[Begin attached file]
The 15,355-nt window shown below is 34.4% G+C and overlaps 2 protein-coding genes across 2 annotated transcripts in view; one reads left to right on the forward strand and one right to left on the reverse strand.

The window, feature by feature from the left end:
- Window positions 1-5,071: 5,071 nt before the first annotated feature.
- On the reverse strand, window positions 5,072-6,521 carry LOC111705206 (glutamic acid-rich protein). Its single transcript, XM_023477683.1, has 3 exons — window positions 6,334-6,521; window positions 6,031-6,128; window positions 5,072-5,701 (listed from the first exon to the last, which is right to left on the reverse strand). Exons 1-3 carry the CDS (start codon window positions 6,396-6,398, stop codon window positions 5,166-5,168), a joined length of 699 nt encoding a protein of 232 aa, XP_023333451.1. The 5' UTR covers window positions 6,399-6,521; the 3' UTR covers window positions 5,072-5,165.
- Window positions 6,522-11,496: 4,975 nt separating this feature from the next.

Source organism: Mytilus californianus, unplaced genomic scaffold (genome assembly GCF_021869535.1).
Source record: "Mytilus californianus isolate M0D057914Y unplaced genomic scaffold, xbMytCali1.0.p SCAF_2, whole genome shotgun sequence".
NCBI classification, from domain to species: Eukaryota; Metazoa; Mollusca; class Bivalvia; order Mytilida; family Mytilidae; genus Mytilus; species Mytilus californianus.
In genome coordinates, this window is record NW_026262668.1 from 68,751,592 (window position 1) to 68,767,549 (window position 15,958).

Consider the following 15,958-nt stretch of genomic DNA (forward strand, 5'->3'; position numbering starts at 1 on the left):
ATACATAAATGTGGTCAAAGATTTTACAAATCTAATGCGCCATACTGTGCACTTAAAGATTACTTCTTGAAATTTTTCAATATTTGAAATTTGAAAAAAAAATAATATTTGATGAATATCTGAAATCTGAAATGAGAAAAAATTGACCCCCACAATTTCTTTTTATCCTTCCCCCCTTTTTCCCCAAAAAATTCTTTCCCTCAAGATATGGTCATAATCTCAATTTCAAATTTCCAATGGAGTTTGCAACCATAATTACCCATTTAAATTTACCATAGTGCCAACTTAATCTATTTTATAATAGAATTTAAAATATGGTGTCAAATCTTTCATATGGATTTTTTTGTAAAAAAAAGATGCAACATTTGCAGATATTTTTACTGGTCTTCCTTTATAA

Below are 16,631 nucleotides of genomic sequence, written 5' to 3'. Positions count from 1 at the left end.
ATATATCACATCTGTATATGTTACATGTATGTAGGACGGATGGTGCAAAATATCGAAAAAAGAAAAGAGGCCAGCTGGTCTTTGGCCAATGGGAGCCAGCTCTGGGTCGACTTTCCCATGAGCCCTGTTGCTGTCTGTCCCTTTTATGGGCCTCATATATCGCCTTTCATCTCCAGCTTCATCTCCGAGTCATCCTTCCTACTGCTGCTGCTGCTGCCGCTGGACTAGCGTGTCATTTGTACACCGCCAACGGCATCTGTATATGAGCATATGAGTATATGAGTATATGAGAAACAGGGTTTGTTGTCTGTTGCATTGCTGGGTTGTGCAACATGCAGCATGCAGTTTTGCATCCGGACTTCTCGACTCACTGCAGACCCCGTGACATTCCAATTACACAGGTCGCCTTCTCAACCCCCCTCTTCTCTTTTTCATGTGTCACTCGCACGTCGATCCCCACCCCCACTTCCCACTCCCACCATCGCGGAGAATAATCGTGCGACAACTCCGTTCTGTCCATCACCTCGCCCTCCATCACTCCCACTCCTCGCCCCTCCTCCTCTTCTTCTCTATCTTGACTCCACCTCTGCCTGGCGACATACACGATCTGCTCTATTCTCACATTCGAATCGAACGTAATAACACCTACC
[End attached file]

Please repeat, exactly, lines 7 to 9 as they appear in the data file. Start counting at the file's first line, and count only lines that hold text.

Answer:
Source record: "Mytilus californianus isolate M0D057914Y unplaced genomic scaffold, xbMytCali1.0.p SCAF_2, whole genome shotgun sequence".
NCBI classification, from domain to species: Eukaryota; Metazoa; Mollusca; class Bivalvia; order Mytilida; family Mytilidae; genus Mytilus; species Mytilus californianus.
In genome coordinates, this window is record NW_026262668.1 from 68,751,592 (window position 1) to 68,767,549 (window position 15,958).